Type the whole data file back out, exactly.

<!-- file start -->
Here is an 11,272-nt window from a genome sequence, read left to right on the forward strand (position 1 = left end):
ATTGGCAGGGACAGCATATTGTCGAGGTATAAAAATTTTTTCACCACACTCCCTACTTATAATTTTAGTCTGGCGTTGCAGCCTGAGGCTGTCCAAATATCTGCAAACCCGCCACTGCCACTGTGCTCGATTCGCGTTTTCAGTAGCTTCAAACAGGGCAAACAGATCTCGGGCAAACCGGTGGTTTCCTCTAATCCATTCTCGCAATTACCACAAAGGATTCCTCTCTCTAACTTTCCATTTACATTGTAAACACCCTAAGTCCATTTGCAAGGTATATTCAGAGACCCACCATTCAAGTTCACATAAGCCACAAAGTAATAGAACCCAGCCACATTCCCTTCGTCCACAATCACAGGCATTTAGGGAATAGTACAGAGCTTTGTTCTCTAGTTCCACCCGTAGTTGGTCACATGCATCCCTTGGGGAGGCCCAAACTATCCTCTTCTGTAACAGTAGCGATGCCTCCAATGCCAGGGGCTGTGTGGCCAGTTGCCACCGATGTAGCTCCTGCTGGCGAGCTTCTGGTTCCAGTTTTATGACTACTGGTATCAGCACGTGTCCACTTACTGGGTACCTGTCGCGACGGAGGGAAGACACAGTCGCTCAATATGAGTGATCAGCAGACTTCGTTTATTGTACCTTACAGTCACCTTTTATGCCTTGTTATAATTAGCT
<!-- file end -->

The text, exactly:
Here is an 11,272-nt window from a genome sequence, read left to right on the forward strand (position 1 = left end):
ATTGGCAGGGACAGCATATTGTCGAGGTATAAAAATTTTTTCACCACACTCCCTACTTATAATTTTAGTCTGGCGTTGCAGCCTGAGGCTGTCCAAATATCTGCAAACCCGCCACTGCCACTGTGCTCGATTCGCGTTTTCAGTAGCTTCAAACAGGGCAAACAGATCTCGGGCAAACCGGTGGTTTCCTCTAATCCATTCTCGCAATTACCACAAAGGATTCCTCTCTCTAACTTTCCATTTACATTGTAAACACCCTAAGTCCATTTGCAAGGTATATTCAGAGACCCACCATTCAAGTTCACATAAGCCACAAAGTAATAGAACCCAGCCACATTCCCTTCGTCCACAATCACAGGCATTTAGGGAATAGTACAGAGCTTTGTTCTCTAGTTCCACCCGTAGTTGGTCACATGCATCCCTTGGGGAGGCCCAAACTATCCTCTTCTGTAACAGTAGCGATGCCTCCAATGCCAGGGGCTGTGTGGCCAGTTGCCACCGATGTAGCTCCTGCTGGCGAGCTTCTGGTTCCAGTTTTATGACTACTGGTATCAGCACGTGTCCACTTACTGGGTACCTGTCGCGACGGAGGGAAGACACAGTCGCTCAATATGAGTGATCAGCAGACTTCGTTTATTGTACCTTACAGTCACCTTTTATGCCTTGTTATAATTAGCT